Until that time, Pieterburen is hugely valuable. Go along and visit for fun – but also take away its serious message about man’s precious relationship with nature.
Tammy’s top travel tips – Pieterburen seals
The Seal Rehabilitation and Research Centre is located in Pieterburen on the north Holland coast in the Groningen region.
The seal rescue centre is open daily from 10: 00-17: 00. There’s a small admission charge for adults and children. Check out group and VIP tours.
Although the visitor displays are mainly in Dutch, you can borrow a booklet with an English translation from the visitor desk. Staff are very happy to chat in English to explain the seal nursery activities. The film about the seals can be shown in English or Dutch – just ask at the desk.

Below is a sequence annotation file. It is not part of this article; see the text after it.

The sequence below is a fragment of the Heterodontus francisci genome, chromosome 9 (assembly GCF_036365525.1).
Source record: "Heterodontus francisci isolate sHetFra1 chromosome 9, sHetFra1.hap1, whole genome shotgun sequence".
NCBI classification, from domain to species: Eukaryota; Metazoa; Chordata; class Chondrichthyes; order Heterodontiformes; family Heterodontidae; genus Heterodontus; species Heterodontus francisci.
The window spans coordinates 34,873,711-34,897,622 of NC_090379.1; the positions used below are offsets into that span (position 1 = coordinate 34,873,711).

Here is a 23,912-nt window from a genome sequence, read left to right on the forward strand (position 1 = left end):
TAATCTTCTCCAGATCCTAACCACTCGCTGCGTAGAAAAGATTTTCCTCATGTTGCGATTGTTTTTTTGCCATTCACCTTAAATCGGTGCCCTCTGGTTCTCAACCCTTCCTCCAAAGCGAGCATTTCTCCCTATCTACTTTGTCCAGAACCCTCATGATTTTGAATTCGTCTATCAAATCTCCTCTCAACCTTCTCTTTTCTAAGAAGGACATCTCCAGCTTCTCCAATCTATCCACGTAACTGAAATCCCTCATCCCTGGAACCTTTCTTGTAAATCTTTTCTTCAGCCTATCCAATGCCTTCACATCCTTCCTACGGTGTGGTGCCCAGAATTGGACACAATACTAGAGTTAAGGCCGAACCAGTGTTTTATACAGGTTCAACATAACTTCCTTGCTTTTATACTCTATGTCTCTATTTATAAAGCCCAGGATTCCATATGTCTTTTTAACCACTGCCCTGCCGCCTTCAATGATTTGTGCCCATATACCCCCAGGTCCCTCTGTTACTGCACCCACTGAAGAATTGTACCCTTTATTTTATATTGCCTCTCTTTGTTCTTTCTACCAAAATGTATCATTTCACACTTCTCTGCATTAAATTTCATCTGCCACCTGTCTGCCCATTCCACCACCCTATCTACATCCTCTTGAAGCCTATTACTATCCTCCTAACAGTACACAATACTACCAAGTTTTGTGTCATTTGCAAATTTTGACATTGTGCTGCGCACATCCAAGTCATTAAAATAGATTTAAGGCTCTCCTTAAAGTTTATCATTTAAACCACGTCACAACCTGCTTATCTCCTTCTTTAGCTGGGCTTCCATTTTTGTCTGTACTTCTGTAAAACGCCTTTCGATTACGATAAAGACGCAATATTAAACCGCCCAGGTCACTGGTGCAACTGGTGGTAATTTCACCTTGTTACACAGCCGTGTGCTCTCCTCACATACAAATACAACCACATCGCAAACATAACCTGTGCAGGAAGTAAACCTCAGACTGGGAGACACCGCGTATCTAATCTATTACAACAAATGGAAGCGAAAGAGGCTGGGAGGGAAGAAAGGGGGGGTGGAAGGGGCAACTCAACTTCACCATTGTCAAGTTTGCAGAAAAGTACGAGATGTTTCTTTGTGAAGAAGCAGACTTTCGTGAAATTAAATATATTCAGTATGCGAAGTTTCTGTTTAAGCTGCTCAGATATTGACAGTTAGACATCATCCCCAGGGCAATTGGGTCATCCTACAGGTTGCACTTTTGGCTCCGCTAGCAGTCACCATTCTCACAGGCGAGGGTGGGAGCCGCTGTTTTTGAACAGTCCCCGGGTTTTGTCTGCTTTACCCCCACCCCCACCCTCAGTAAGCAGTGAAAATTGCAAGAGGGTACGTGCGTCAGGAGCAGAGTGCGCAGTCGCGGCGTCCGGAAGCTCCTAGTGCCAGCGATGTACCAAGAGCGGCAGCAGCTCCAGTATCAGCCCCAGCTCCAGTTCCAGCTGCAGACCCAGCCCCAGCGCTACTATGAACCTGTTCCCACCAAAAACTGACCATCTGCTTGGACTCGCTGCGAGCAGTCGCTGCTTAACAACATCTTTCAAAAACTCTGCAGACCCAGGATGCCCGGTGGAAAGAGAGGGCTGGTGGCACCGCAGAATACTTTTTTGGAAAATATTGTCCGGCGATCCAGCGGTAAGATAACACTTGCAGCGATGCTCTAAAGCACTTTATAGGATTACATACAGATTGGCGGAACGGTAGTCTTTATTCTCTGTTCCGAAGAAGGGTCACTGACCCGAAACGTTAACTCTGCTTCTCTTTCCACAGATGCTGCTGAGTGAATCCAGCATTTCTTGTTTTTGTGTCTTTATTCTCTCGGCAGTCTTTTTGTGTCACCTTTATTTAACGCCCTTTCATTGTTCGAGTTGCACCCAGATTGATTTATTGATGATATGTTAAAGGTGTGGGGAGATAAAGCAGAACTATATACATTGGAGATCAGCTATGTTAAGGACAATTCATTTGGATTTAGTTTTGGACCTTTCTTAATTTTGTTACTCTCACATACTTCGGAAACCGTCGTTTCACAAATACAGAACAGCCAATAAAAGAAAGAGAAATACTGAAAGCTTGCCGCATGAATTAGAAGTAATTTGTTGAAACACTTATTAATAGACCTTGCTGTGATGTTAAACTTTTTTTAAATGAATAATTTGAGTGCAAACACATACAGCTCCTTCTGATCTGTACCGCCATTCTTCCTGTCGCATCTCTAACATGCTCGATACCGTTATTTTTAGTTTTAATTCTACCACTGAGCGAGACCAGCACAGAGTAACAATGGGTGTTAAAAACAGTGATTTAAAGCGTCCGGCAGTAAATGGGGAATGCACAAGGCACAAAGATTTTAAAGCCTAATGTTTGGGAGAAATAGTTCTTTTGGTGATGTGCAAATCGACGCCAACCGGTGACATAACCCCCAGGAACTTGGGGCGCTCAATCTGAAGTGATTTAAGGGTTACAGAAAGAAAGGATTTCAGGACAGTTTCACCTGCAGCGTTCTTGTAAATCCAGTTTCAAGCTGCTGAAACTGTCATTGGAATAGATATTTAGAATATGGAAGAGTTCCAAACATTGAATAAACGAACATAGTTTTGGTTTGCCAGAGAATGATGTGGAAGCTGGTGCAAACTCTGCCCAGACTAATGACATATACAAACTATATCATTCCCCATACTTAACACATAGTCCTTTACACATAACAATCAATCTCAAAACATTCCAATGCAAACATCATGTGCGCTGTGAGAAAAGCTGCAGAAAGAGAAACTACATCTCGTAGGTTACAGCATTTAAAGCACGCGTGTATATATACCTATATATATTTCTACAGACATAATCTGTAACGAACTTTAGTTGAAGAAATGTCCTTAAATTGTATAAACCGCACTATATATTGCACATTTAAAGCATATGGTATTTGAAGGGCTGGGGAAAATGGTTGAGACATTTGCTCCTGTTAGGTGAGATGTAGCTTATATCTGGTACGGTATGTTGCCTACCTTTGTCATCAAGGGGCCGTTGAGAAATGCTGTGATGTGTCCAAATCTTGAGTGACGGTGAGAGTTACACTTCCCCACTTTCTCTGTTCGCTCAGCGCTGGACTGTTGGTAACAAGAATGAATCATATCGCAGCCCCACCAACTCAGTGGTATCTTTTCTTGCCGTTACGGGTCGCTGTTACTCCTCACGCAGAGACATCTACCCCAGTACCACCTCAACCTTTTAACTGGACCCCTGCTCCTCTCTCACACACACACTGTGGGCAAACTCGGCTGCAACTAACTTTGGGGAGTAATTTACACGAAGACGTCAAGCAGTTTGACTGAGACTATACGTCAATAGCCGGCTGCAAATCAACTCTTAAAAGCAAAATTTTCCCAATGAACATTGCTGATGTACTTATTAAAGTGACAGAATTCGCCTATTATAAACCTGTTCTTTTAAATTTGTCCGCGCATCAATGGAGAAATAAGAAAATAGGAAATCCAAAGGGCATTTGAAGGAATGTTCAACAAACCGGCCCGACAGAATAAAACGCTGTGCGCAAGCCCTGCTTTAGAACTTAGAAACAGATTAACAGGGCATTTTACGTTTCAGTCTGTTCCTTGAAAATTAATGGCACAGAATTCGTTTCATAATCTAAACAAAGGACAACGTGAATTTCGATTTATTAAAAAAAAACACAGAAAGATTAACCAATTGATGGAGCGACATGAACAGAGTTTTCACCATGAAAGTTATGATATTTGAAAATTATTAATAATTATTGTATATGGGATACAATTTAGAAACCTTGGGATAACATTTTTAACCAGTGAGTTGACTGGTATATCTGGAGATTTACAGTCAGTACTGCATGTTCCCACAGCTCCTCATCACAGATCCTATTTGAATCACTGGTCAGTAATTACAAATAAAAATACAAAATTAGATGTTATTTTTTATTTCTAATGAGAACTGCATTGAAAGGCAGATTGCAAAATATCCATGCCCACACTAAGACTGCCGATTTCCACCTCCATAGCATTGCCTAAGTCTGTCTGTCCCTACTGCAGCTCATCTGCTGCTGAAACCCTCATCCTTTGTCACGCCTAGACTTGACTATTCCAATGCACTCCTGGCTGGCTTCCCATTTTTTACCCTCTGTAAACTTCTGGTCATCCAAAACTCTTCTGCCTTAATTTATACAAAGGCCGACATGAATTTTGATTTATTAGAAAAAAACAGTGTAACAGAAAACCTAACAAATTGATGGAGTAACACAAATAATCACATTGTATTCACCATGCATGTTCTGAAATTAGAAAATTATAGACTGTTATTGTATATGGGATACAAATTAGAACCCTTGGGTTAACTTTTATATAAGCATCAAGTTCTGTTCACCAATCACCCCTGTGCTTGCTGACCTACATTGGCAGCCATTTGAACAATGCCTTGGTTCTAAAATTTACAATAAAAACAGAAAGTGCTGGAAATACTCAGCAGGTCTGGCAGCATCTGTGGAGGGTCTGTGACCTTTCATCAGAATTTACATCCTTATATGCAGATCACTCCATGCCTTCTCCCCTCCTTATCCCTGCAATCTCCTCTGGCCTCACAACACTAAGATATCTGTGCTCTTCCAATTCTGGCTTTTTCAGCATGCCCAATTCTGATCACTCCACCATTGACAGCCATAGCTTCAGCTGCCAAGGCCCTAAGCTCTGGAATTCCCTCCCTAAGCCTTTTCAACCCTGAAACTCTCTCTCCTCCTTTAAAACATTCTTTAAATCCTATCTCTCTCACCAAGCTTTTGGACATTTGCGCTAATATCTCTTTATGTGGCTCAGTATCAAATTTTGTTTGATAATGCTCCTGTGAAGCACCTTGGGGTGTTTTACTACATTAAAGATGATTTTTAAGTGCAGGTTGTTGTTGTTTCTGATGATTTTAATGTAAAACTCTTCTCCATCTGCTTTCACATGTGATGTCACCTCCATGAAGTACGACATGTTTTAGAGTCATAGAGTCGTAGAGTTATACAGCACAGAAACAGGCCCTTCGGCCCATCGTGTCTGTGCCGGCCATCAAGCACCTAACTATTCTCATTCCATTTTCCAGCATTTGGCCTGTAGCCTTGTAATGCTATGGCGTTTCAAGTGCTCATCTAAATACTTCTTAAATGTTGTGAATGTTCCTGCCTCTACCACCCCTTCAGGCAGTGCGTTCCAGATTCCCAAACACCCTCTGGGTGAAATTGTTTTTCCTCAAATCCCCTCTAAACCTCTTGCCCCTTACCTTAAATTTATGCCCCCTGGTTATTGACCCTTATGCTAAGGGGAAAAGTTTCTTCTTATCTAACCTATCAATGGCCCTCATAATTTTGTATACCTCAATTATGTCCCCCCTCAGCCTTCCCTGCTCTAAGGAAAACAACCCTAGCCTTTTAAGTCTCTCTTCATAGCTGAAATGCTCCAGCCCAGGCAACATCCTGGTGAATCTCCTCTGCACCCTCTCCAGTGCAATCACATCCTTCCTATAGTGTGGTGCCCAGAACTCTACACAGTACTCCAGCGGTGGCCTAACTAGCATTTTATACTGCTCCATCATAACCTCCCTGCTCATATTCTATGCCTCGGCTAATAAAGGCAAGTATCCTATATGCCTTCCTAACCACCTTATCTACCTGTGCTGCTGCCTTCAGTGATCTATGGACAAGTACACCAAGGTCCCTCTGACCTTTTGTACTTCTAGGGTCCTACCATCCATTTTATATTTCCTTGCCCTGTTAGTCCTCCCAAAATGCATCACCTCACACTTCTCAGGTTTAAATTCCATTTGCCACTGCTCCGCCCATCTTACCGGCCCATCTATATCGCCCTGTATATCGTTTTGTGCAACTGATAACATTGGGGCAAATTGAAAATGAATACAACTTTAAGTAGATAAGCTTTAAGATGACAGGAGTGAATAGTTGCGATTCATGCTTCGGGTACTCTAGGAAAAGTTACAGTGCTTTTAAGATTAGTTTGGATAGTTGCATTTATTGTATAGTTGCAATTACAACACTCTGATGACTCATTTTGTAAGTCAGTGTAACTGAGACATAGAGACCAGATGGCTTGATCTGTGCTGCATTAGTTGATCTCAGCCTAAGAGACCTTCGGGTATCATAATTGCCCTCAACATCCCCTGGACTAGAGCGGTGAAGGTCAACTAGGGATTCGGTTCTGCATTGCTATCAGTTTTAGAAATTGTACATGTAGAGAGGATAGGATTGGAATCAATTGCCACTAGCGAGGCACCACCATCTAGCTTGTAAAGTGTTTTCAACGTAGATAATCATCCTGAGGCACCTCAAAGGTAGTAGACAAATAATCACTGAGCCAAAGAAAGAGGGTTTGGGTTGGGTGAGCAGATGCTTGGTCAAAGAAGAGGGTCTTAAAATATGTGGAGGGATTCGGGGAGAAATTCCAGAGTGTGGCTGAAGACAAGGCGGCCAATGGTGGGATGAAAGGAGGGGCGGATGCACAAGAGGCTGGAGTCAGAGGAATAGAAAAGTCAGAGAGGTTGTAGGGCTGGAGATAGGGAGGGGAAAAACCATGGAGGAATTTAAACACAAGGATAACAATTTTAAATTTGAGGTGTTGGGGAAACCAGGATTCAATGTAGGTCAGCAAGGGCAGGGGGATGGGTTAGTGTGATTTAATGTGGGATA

There’s a cafe for lunch and snacks.
Time your visit. The seals are fed daily from 11: 00-12: 00 and between 14: 00-16:00. Look out for the seals getting weighed – it’s highly entertaining!
Why not combine your visit with a trip to the nearby Frisian Islands and Waddensea if you’re on a weekend tour. The Waddensea (Waddenzee) is a good place for seal watching with organised boat trips and views of seals along the sand bars around Schiermonnikoog.
Watch out for seals bobbing their heads out of the water if you take a boat trip across The Waddensea.
If you’re in northern Holland and spot a seal in distress, call 0595-526 526 to speak to the rescue experts. Once back home, why not adopt a seal?
You can watch the release of seals when they are returned into the Waddensea. Check forthcoming dates on the Lauwersoog Water Events and Pieterburen Seal Sanctuary websites. The seal release takes place on a sandbar in the middle of the Waddensea.
Good UK seal watching locations are the Farne Islands, Holy Island (Northumberland), Seal Sands (Teesside) Blakeney (Norfolk) and Donna Nook (Lincolnshire).